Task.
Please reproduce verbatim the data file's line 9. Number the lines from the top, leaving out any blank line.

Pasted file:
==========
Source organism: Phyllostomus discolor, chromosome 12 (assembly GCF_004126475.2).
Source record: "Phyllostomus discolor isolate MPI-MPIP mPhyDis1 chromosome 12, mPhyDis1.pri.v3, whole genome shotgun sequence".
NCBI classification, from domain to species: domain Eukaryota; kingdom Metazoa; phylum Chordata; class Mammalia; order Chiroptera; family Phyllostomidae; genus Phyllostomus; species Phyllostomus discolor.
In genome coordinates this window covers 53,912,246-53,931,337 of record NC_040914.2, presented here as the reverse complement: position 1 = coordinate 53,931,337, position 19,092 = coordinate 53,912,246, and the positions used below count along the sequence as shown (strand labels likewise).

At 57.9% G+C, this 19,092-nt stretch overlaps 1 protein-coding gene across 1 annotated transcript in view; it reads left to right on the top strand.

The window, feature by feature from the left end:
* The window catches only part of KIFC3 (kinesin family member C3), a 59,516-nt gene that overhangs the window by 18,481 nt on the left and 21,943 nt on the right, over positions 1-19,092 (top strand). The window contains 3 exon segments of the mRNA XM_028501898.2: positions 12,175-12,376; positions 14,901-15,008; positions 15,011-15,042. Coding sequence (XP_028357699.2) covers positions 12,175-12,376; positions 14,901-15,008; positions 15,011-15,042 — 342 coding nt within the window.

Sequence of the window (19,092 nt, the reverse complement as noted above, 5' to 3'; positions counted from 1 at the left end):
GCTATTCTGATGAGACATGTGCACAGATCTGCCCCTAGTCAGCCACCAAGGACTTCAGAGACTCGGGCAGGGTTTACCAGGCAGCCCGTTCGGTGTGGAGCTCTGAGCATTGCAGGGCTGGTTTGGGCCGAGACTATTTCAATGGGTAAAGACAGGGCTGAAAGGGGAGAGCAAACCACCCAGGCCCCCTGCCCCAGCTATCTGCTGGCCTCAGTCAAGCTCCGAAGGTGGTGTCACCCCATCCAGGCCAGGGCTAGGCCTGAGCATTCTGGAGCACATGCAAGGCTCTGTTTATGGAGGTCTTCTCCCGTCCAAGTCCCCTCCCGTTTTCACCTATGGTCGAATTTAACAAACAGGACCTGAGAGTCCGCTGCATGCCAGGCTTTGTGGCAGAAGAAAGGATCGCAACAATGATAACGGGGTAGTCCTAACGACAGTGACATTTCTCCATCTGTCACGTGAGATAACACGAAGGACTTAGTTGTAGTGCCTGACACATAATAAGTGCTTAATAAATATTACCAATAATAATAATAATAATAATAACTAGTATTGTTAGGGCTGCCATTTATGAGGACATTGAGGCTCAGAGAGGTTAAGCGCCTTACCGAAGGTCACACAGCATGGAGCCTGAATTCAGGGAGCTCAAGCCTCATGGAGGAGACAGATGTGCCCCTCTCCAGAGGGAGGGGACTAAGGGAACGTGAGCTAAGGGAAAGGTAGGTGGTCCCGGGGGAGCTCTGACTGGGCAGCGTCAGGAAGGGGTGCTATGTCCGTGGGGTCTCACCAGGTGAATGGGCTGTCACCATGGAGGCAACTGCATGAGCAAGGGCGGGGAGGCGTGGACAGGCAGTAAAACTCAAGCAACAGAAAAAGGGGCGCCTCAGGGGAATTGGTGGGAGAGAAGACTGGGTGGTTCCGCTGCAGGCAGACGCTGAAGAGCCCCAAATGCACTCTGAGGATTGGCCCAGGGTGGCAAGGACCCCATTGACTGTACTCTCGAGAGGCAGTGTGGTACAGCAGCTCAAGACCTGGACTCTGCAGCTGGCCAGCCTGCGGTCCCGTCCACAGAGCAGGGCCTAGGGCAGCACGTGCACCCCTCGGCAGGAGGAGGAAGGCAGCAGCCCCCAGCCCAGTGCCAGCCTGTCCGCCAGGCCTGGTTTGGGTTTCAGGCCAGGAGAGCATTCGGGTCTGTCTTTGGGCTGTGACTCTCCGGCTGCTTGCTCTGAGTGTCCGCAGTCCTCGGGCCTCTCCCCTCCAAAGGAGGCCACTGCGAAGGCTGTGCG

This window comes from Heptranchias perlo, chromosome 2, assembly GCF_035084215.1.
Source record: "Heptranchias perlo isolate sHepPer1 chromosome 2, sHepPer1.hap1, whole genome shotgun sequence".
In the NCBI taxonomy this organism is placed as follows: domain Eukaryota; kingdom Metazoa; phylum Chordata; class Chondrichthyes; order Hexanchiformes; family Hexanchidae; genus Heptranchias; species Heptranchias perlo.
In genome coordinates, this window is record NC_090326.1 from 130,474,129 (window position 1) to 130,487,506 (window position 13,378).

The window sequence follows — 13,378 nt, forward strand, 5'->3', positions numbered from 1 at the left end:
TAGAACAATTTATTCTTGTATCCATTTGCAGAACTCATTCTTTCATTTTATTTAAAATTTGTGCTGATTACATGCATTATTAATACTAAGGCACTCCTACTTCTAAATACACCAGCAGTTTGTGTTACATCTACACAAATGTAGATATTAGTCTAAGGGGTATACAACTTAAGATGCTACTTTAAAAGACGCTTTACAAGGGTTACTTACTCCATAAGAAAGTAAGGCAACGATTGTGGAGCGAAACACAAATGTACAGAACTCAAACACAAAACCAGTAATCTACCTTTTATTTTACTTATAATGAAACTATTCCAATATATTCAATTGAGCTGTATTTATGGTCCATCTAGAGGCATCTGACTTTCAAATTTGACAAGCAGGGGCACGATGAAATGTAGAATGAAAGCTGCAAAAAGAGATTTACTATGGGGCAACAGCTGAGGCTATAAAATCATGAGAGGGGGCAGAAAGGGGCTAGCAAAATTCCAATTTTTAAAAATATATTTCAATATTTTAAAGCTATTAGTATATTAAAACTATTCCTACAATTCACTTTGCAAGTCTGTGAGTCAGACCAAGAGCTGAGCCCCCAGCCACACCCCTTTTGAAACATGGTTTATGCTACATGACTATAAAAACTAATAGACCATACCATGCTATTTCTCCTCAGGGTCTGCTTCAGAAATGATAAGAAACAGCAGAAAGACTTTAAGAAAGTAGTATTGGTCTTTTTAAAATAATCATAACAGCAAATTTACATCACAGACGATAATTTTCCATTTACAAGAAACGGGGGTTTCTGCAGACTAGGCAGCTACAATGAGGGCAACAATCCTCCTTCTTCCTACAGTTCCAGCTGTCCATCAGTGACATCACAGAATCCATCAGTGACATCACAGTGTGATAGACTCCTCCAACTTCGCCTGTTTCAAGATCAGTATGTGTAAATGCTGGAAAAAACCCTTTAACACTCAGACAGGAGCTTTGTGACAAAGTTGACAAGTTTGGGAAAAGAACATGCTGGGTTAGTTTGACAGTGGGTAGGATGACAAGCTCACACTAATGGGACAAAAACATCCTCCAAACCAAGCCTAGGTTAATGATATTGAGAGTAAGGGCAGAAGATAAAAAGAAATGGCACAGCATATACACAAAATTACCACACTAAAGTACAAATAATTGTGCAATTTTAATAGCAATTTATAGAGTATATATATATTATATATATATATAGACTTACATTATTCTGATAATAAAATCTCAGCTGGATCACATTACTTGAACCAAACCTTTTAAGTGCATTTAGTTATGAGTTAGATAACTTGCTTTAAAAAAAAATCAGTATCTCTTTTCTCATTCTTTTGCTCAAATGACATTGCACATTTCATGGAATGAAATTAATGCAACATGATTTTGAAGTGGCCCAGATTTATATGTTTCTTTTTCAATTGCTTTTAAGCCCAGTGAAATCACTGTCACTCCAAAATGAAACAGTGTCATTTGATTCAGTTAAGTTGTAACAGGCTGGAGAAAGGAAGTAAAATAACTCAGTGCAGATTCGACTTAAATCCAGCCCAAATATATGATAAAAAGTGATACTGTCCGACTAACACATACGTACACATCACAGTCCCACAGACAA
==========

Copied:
GCTATTCTGATGAGACATGTGCACAGATCTGCCCCTAGTCAGCCACCAAGGACTTCAGAGACTCGGGCAGGGTTTACCAGGCAGCCCGTTCGGTGTGGAGCTCTGAGCATTGCAGGGCTGGTTTGGGCCGAGACTATTTCAATGGGTAAAGACAGGGCTGAAAGGGGAGAGCAAACCACCCAGGCCCCCTGCCCCAGCTATCTGCTGGCCTCAGTCAAGCTCCGAAGGTGGTGTCACCCCATCCAGGCCAGGGCTAGGCCTGAGCATTCTGGAGCACATGCAAGGCTCTGTTTATGGAGGTCTTCTCCCGTCCAAGTCCCCTCCCGTTTTCACCTATGGTCGAATTTAACAAACAGGACCTGAGAGTCCGCTGCATGCCAGGCTTTGTGGCAGAAGAAAGGATCGCAACAATGATAACGGGGTAGTCCTAACGACAGTGACATTTCTCCATCTGTCACGTGAGATAACACGAAGGACTTAGTTGTAGTGCCTGACACATAATAAGTGCTTAATAAATATTACCAATAATAATAATAATAATAATAACTAGTATTGTTAGGGCTGCCATTTATGAGGACATTGAGGCTCAGAGAGGTTAAGCGCCTTACCGAAGGTCACACAGCATGGAGCCTGAATTCAGGGAGCTCAAGCCTCATGGAGGAGACAGATGTGCCCCTCTCCAGAGGGAGGGGACTAAGGGAACGTGAGCTAAGGGAAAGGTAGGTGGTCCCGGGGGAGCTCTGACTGGGCAGCGTCAGGAAGGGGTGCTATGTCCGTGGGGTCTCACCAGGTGAATGGGCTGTCACCATGGAGGCAACTGCATGAGCAAGGGCGGGGAGGCGTGGACAGGCAGTAAAACTCAAGCAACAGAAAAAGGGGCGCCTCAGGGGAATTGGTGGGAGAGAAGACTGGGTGGTTCCGCTGCAGGCAGACGCTGAAGAGCCCCAAATGCACTCTGAGGATTGGCCCAGGGTGGCAAGGACCCCATTGACTGTACTCTCGAGAGGCAGTGTGGTACAGCAGCTCAAGACCTGGACTCTGCAGCTGGCCAGCCTGCGGTCCCGTCCACAGAGCAGGGCCTAGGGCAGCACGTGCACCCCTCGGCAGGAGGAGGAAGGCAGCAGCCCCCAGCCCAGTGCCAGCCTGTCCGCCAGGCCTGGTTTGGGTTTCAGGCCAGGAGAGCATTCGGGTCTGTCTTTGGGCTGTGACTCTCCGGCTGCTTGCTCTGAGTGTCCGCAGTCCTCGGGCCTCTCCCCTCCAAAGGAGGCCACTGCGAAGGCTGTGCG